Contentment and conversation at twilight

Sharing stories - one of the defining characteristics of the human condition. BY DENNIS FORNEY
November 17, 2011


The image strikes me.  Two women sitting in porch chairs, knee to knee, simple conversation.  They're outside in the balmy air, enjoying being out in the night. The orange and yellow glow from a porch light beside their front door illuminates their faces, the movement of their lips and the easy motions of their hands.

Simple pleasures.  They live in the small units of the Huling Cove housing complex on Savannah Road in Lewes.  Twenty-four or more of those small, well built, well maintained apartments provide much-needed, respectable housing.

I recall that when they were built, on land where our government once housed German prisoners of war, and, later, members of the Civilian Conservation Corps, the units were oriented with roofs that faced southward. It was forward thinking.  The housing folks figured that at some point solar panels could be installed on the roofs to help with energy costs.  That was when Jimmy Carter was president and the first waves of advanced energy independence were rolling over our shores.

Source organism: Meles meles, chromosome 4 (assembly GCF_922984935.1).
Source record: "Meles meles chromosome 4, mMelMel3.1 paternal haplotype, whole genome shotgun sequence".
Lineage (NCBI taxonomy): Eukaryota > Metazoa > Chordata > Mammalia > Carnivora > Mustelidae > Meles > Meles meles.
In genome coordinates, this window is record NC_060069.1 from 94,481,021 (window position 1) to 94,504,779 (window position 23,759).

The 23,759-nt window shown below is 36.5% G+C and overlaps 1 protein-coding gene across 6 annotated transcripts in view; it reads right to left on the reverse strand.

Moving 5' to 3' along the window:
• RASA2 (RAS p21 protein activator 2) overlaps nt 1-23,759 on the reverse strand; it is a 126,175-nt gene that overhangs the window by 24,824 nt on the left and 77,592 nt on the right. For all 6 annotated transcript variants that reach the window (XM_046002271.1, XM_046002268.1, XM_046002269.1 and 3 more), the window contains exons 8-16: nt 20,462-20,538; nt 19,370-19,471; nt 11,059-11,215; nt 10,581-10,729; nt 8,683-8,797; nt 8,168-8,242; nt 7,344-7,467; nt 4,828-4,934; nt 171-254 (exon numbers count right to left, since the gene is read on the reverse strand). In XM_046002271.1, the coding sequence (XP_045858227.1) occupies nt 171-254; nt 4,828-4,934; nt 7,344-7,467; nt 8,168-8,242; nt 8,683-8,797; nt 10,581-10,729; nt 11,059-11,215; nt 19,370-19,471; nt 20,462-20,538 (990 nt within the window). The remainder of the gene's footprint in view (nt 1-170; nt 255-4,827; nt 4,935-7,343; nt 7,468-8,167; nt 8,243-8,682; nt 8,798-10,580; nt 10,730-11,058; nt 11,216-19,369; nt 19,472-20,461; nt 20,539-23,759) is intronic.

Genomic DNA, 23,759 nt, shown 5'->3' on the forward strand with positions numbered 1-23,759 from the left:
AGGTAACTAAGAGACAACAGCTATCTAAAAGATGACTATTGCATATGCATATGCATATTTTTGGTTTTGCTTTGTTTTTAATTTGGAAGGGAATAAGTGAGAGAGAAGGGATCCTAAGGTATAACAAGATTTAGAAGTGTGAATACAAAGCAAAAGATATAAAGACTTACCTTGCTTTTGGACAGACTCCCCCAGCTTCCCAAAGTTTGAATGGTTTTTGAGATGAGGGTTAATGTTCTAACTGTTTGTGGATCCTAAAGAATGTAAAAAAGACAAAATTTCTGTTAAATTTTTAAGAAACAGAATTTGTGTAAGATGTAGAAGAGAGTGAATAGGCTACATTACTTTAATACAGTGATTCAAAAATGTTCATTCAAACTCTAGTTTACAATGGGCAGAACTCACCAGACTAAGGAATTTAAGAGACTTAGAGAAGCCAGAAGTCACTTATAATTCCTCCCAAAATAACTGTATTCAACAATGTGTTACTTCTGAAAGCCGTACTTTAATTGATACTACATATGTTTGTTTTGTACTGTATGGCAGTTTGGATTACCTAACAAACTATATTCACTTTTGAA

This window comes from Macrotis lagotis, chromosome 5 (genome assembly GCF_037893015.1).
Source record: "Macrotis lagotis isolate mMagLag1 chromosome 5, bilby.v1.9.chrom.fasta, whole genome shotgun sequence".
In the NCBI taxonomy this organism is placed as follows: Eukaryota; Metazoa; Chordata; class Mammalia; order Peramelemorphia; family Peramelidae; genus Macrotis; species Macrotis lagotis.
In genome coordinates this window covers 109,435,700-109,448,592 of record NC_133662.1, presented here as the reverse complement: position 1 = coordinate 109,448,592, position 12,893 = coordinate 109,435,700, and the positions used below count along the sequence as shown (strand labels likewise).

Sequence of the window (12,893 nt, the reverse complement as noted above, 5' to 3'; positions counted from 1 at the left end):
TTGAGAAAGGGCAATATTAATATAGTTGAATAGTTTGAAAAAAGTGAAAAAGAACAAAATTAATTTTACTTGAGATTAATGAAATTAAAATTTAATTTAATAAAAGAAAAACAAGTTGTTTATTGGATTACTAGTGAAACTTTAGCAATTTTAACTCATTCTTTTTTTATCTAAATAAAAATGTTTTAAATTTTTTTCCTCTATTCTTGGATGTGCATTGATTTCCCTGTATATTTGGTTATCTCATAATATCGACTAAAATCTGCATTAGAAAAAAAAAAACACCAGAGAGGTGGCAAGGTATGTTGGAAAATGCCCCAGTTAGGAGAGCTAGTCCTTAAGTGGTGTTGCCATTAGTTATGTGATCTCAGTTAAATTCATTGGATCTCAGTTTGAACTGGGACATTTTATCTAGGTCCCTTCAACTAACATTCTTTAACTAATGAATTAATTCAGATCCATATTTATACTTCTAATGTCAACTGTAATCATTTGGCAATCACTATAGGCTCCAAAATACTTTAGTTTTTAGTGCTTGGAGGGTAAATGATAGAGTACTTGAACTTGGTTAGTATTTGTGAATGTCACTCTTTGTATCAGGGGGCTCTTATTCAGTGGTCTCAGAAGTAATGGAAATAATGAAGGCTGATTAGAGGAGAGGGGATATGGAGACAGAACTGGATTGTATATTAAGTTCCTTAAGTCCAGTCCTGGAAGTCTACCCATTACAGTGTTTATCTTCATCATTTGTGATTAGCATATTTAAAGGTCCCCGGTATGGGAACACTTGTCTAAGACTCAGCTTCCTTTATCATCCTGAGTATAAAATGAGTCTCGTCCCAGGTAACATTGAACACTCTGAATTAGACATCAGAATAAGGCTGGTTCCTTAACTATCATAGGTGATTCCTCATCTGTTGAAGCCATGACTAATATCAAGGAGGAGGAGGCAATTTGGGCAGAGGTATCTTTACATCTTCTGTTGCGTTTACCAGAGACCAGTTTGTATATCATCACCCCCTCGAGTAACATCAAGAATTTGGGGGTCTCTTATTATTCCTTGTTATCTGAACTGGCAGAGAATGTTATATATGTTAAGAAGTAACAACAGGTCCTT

If we do things right, we can find contentment - the kind that I saw in the faces and conversation of the women at Huling Cove.

They remind me of a bonsai that sits on my desk.  Beneath its preserved branches a pair of old men, one with a pipe, sit on a bench in animated conversation. It's a shady and protected spot beneath those old branches. I often imagine their conversations - one tobacco-driven, the other between pipes or still energized from the walk he took before stopping to chat beneath the tree.

Simple pleasures.  It reminds me of the fine short story that Ernest Hemingway wrote called A Clean, Well-Lighted Place.

Here's to simple contentment and the calming light of dusk and dawn.